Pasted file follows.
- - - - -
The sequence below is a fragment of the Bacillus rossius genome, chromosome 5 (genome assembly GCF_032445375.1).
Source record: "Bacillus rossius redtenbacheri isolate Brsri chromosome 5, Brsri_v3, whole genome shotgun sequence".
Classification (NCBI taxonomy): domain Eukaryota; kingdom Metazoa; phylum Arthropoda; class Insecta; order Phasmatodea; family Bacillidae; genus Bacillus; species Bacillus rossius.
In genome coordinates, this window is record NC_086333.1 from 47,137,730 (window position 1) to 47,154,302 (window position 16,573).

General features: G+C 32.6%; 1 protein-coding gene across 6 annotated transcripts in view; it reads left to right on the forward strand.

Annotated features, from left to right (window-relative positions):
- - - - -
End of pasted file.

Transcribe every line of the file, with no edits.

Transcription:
The sequence below is a fragment of the Bacillus rossius genome, chromosome 5 (genome assembly GCF_032445375.1).
Source record: "Bacillus rossius redtenbacheri isolate Brsri chromosome 5, Brsri_v3, whole genome shotgun sequence".
Classification (NCBI taxonomy): domain Eukaryota; kingdom Metazoa; phylum Arthropoda; class Insecta; order Phasmatodea; family Bacillidae; genus Bacillus; species Bacillus rossius.
In genome coordinates, this window is record NC_086333.1 from 47,137,730 (window position 1) to 47,154,302 (window position 16,573).

General features: G+C 32.6%; 1 protein-coding gene across 6 annotated transcripts in view; it reads left to right on the forward strand.

Annotated features, from left to right (window-relative positions):